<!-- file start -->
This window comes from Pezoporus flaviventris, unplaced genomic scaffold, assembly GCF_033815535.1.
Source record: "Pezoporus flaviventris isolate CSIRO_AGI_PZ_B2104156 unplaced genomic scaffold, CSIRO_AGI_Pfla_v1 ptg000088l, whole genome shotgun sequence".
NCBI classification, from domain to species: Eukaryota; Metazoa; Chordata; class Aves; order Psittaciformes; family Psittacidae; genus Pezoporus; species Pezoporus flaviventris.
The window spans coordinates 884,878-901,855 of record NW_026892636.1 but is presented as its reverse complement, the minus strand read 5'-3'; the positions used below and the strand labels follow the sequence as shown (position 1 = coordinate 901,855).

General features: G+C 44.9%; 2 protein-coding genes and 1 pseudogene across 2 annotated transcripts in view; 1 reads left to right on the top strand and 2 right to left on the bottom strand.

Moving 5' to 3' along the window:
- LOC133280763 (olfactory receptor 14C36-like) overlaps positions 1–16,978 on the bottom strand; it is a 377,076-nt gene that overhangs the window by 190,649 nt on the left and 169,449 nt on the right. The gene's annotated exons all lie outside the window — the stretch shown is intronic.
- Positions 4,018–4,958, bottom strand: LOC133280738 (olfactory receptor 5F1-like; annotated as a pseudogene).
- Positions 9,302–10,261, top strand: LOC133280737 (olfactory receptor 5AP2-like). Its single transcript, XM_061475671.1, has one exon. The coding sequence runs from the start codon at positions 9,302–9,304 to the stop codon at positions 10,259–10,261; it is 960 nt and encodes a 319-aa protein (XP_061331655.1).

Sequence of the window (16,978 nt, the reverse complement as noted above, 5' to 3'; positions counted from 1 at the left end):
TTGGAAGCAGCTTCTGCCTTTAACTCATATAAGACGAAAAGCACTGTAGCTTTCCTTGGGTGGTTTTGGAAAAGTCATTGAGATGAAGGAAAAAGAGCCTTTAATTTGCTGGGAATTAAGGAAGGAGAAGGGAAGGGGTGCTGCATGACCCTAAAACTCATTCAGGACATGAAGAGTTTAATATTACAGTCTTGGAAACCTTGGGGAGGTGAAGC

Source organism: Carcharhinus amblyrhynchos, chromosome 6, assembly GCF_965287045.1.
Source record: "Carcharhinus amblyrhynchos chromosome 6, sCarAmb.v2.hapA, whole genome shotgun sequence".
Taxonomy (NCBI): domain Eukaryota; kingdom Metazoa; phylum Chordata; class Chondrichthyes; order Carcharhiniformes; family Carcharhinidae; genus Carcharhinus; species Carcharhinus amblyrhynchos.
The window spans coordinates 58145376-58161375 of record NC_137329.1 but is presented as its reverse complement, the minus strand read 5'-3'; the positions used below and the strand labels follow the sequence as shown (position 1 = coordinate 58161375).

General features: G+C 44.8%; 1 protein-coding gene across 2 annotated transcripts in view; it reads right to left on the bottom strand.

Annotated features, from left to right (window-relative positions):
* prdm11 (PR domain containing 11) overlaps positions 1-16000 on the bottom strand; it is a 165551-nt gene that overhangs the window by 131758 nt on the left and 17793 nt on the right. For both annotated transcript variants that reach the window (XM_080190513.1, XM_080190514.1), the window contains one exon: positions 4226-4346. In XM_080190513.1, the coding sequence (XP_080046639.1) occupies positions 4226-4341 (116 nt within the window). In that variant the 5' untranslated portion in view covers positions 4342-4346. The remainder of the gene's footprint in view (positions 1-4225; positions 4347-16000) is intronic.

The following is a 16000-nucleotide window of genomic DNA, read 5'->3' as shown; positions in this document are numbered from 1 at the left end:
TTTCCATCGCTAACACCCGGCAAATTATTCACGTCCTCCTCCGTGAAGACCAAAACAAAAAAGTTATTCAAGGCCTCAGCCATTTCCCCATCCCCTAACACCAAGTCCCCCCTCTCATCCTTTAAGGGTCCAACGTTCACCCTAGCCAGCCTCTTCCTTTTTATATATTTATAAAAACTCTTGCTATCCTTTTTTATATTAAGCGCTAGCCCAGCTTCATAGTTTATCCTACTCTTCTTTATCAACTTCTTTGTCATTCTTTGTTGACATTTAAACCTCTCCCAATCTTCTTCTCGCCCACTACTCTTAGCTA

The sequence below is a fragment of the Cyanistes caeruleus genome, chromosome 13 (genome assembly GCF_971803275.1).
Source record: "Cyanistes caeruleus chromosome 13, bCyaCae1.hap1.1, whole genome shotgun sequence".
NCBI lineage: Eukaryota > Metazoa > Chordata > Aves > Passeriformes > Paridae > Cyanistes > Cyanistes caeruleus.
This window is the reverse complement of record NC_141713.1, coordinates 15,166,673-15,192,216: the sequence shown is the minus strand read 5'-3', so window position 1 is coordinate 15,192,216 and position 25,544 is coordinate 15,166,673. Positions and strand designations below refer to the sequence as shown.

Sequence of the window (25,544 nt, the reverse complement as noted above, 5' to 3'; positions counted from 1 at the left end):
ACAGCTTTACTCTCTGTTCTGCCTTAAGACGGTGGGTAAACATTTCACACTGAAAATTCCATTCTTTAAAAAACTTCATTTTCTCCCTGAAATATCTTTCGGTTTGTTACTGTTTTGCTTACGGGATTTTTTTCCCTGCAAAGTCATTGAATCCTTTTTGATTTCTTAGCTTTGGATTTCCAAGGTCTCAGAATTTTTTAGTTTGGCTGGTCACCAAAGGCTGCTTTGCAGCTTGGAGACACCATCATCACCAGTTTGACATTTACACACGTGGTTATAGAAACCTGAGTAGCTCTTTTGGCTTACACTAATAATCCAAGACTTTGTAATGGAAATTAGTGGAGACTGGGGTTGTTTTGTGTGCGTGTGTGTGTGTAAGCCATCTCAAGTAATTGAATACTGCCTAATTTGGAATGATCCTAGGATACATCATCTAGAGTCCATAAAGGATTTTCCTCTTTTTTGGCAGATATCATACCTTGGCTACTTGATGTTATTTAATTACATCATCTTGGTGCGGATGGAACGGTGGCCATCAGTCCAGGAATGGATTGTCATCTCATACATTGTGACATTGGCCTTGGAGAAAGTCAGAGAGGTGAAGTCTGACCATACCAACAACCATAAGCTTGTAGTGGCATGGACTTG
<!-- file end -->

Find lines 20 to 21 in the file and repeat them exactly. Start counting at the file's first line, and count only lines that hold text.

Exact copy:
TTTCCATCGCTAACACCCGGCAAATTATTCACGTCCTCCTCCGTGAAGACCAAAACAAAAAAGTTATTCAAGGCCTCAGCCATTTCCCCATCCCCTAACACCAAGTCCCCCCTCTCATCCTTTAAGGGTCCAACGTTCACCCTAGCCAGCCTCTTCCTTTTTATATATTTATAAAAACTCTTGCTATCCTTTTTTATATTAAGCGCTAGCCCAGCTTCATAGTTTATCCTACTCTTCTTTATCAACTTCTTTGTCATTCTTTGTTGACATTTAAACCTCTCCCAATCTTCTTCTCGCCCACTACTCTTAGCTA

The sequence below is a fragment of the Cyanistes caeruleus genome, chromosome 13 (genome assembly GCF_971803275.1).